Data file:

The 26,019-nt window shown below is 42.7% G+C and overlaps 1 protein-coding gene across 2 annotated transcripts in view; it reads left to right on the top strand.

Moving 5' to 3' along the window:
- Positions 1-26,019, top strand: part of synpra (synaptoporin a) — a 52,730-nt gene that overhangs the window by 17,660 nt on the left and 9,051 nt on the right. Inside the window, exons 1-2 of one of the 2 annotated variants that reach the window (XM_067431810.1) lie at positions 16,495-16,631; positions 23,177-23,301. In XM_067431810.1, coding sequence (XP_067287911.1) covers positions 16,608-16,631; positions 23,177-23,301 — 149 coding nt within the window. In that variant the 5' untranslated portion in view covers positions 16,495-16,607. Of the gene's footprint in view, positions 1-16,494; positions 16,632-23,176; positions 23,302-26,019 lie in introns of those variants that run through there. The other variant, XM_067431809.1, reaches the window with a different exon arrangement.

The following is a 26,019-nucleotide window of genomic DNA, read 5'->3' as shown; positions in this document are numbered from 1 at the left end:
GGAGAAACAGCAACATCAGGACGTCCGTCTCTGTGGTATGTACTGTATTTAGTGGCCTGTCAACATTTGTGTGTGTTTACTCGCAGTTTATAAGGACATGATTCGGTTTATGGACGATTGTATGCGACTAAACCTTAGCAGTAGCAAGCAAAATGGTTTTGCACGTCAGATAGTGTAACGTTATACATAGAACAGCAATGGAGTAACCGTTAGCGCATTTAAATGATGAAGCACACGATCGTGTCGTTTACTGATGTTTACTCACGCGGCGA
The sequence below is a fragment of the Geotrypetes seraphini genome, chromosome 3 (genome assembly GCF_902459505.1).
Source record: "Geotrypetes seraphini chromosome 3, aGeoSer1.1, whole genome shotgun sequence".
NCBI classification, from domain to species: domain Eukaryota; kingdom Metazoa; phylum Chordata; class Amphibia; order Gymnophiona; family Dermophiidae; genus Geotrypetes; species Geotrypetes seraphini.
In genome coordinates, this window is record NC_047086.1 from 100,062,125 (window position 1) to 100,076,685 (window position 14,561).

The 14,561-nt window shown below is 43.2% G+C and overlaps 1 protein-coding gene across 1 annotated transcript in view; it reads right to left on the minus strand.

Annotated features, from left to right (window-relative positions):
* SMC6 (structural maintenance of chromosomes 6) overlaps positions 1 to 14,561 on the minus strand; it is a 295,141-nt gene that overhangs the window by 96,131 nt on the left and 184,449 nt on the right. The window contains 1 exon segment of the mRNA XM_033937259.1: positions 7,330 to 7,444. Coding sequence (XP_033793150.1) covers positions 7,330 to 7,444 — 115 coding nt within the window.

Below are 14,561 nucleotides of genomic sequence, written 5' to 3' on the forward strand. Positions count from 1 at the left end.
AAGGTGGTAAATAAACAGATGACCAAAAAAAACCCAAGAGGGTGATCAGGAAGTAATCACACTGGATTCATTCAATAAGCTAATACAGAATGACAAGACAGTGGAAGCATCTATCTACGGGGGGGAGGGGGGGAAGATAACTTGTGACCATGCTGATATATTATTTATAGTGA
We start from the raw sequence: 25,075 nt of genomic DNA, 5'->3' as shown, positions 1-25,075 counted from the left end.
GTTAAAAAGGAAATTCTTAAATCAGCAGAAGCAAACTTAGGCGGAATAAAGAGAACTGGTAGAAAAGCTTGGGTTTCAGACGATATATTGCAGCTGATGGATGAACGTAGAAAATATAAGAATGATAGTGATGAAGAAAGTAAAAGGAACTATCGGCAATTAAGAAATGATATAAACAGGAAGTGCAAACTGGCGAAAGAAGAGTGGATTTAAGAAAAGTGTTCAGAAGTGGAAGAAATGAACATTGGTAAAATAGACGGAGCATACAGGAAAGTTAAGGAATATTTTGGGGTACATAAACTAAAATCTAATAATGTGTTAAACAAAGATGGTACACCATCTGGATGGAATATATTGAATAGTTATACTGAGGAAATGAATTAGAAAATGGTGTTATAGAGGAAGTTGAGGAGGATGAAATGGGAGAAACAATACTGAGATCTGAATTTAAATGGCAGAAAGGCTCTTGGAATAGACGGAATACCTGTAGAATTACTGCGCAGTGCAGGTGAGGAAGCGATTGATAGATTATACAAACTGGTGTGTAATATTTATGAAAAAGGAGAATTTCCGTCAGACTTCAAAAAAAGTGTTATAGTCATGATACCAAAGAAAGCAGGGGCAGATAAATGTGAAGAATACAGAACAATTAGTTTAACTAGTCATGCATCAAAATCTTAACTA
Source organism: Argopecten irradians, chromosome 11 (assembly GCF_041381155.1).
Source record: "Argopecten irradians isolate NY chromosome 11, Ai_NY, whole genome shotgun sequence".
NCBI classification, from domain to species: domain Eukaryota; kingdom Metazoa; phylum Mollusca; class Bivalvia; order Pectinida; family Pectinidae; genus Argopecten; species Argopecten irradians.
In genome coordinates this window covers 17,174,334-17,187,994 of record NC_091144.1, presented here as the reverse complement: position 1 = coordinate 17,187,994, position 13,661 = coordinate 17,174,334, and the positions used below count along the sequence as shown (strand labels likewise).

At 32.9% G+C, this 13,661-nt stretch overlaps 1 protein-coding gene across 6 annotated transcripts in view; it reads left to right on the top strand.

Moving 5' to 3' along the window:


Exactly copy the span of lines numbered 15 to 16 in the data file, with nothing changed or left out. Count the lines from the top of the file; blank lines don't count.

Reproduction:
We start from the raw sequence: 25,075 nt of genomic DNA, 5'->3' as shown, positions 1-25,075 counted from the left end.
GTTAAAAAGGAAATTCTTAAATCAGCAGAAGCAAACTTAGGCGGAATAAAGAGAACTGGTAGAAAAGCTTGGGTTTCAGACGATATATTGCAGCTGATGGATGAACGTAGAAAATATAAGAATGATAGTGATGAAGAAAGTAAAAGGAACTATCGGCAATTAAGAAATGATATAAACAGGAAGTGCAAACTGGCGAAAGAAGAGTGGATTTAAGAAAAGTGTTCAGAAGTGGAAGAAATGAACATTGGTAAAATAGACGGAGCATACAGGAAAGTTAAGGAATATTTTGGGGTACATAAACTAAAATCTAATAATGTGTTAAACAAAGATGGTACACCATCTGGATGGAATATATTGAATAGTTATACTGAGGAAATGAATTAGAAAATGGTGTTATAGAGGAAGTTGAGGAGGATGAAATGGGAGAAACAATACTGAGATCTGAATTTAAATGGCAGAAAGGCTCTTGGAATAGACGGAATACCTGTAGAATTACTGCGCAGTGCAGGTGAGGAAGCGATTGATAGATTATACAAACTGGTGTGTAATATTTATGAAAAAGGAGAATTTCCGTCAGACTTCAAAAAAAGTGTTATAGTCATGATACCAAAGAAAGCAGGGGCAGATAAATGTGAAGAATACAGAACAATTAGTTTAACTAGTCATGCATCAAAATCTTAACTA